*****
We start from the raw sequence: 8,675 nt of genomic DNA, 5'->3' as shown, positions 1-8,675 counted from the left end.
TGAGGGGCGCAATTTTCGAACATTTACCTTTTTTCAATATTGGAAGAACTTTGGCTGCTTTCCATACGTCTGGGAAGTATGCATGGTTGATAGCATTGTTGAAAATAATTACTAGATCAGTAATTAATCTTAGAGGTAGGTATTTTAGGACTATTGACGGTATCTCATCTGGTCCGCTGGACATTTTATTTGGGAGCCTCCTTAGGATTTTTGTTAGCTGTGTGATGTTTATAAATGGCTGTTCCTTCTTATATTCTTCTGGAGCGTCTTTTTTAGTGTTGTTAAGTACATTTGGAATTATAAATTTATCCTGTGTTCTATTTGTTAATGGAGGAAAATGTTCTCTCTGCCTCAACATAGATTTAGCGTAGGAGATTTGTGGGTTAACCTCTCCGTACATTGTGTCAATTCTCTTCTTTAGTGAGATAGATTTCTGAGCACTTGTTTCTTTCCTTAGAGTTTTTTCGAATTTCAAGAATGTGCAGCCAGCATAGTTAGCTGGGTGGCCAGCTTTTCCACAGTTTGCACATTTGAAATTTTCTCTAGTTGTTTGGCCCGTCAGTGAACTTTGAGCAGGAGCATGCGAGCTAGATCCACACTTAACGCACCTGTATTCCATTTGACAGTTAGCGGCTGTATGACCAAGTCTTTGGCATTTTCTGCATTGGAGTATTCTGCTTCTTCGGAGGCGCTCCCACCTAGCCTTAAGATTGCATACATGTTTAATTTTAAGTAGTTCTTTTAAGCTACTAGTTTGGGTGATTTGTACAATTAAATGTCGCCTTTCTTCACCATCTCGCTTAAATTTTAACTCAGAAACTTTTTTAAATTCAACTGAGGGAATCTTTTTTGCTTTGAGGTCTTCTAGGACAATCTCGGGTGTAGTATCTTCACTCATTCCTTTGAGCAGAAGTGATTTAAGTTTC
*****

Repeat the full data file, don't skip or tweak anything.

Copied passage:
We start from the raw sequence: 8,675 nt of genomic DNA, 5'->3' as shown, positions 1-8,675 counted from the left end.
TGAGGGGCGCAATTTTCGAACATTTACCTTTTTTCAATATTGGAAGAACTTTGGCTGCTTTCCATACGTCTGGGAAGTATGCATGGTTGATAGCATTGTTGAAAATAATTACTAGATCAGTAATTAATCTTAGAGGTAGGTATTTTAGGACTATTGACGGTATCTCATCTGGTCCGCTGGACATTTTATTTGGGAGCCTCCTTAGGATTTTTGTTAGCTGTGTGATGTTTATAAATGGCTGTTCCTTCTTATATTCTTCTGGAGCGTCTTTTTTAGTGTTGTTAAGTACATTTGGAATTATAAATTTATCCTGTGTTCTATTTGTTAATGGAGGAAAATGTTCTCTCTGCCTCAACATAGATTTAGCGTAGGAGATTTGTGGGTTAACCTCTCCGTACATTGTGTCAATTCTCTTCTTTAGTGAGATAGATTTCTGAGCACTTGTTTCTTTCCTTAGAGTTTTTTCGAATTTCAAGAATGTGCAGCCAGCATAGTTAGCTGGGTGGCCAGCTTTTCCACAGTTTGCACATTTGAAATTTTCTCTAGTTGTTTGGCCCGTCAGTGAACTTTGAGCAGGAGCATGCGAGCTAGATCCACACTTAACGCACCTGTATTCCATTTGACAGTTAGCGGCTGTATGACCAAGTCTTTGGCATTTTCTGCATTGGAGTATTCTGCTTCTTCGGAGGCGCTCCCACCTAGCCTTAAGATTGCATACATGTTTAATTTTAAGTAGTTCTTTTAAGCTACTAGTTTGGGTGATTTGTACAATTAAATGTCGCCTTTCTTCACCATCTCGCTTAAATTTTAACTCAGAAACTTTTTTAAATTCAACTGAGGGAATCTTTTTTGCTTTGAGGTCTTCTAGGACAATCTCGGGTGTAGTATCTTCACTCATTCCTTTGAGCAGAAGTGATTTAAGTTTC